Describing 4K is easy, justifying it is another story
The Pledge: what is 4K?
For most people, 4K or "Ultra HD" is a "really high resolution" that, for most purposes, uses approximately four times the pixels of a typical HD (in this case, 1080p) image. This pretty much applies to the really expensive televisions seen in electronic retailers, and is touted as the next best thing for video. Just as with photographs, higher resolutions are better for seeing more detail in footage, potentially allowing viewers to see more than they would have via normal HD video. I won't blame you if you decide to skip down to the next subheading, if you want to just move on to the justification element.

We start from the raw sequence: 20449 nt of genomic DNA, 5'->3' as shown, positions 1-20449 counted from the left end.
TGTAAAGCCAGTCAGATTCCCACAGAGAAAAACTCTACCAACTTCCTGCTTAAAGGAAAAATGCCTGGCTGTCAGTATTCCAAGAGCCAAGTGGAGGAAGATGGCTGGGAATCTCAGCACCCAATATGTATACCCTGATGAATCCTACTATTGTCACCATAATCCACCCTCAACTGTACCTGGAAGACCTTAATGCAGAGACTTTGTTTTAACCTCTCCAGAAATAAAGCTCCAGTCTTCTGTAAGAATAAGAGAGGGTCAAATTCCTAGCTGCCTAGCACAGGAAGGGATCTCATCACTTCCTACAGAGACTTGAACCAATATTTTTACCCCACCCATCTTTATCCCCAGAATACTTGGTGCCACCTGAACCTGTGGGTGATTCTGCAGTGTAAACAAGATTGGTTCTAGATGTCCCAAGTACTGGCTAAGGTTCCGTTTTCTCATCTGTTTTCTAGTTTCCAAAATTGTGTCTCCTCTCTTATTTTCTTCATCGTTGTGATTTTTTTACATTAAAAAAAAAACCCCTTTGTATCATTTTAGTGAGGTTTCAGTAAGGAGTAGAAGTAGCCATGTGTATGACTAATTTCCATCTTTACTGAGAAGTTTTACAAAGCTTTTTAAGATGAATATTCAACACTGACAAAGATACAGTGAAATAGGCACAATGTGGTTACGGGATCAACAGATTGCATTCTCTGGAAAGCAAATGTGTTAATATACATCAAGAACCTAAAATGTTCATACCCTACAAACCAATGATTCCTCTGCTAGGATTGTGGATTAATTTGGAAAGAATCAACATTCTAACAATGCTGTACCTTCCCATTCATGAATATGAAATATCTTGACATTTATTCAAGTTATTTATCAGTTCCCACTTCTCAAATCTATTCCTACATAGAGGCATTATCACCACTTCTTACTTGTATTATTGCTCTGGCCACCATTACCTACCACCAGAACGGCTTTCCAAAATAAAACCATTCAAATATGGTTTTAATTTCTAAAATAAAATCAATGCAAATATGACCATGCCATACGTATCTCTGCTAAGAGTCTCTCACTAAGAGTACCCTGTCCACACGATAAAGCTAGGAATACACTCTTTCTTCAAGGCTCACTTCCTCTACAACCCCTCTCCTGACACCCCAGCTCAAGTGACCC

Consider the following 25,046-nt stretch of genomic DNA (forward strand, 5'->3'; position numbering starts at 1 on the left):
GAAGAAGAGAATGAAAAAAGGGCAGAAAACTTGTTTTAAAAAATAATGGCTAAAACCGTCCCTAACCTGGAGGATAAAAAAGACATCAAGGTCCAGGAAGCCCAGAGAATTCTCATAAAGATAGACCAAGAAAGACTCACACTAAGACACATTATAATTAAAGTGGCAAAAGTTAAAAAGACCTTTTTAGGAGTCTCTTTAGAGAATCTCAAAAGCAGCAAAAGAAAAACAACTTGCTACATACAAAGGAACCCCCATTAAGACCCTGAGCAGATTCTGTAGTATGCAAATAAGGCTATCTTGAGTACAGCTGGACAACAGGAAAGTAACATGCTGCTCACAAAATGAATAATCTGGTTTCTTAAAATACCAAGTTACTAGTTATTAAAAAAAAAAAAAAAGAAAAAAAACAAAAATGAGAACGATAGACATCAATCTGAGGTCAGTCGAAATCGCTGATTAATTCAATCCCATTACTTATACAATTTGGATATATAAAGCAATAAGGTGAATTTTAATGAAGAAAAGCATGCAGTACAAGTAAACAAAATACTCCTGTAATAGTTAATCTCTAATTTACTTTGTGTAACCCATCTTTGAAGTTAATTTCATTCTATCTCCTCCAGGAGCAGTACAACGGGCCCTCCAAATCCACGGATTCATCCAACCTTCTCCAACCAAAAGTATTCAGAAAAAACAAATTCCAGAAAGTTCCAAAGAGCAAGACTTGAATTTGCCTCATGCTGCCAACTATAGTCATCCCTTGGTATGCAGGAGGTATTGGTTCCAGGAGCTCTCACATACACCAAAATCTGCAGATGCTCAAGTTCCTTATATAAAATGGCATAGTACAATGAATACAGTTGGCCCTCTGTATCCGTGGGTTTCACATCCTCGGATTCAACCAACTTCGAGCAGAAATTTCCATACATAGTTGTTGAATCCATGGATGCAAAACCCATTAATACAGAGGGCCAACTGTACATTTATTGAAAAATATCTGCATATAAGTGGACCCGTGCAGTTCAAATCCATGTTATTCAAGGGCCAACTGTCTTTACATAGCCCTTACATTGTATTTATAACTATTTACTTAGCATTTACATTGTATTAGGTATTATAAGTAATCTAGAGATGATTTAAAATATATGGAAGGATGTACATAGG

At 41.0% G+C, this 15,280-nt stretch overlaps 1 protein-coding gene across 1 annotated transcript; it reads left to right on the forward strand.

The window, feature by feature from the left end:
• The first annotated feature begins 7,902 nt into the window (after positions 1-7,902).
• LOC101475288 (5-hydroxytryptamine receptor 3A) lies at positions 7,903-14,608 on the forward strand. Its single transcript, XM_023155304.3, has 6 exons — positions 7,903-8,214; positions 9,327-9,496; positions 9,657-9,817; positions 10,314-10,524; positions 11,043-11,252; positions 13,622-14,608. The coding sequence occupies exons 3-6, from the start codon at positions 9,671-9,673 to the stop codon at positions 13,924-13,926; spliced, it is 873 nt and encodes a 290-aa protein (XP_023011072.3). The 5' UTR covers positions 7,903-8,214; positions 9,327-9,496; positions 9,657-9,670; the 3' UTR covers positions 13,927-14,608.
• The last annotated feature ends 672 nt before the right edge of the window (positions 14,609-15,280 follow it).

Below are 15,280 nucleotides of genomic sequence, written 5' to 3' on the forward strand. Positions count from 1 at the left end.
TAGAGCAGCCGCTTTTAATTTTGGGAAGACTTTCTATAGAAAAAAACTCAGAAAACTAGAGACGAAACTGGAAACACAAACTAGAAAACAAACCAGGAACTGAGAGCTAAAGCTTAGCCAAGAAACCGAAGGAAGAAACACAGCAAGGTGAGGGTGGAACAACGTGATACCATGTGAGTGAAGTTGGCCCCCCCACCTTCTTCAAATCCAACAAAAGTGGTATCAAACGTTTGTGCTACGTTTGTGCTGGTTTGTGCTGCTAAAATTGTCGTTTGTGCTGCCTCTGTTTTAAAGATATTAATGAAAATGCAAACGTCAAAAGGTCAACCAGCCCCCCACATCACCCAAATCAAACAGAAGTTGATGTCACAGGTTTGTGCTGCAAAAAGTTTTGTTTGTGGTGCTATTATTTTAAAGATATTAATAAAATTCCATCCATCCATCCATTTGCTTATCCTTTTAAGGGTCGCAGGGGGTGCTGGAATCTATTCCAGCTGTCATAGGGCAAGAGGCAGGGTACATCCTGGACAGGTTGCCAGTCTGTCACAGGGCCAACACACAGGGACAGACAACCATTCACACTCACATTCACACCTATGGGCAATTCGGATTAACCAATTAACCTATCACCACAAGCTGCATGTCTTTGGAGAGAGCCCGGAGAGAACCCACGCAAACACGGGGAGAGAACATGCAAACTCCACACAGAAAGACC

Ignoring the various "standard definition" resolutions used around the world for normal television broadcasts, 1080p is classed as an image with a resolution of 1920x1080 pixels. Technically, 4K is covered by two different definitions, with the DCI 4K standard referring to a 4096x2160-resolution image, with a 1.9:1 aspect ratio, though this could be ignored for our purposes, as it's typically used in film and video production only.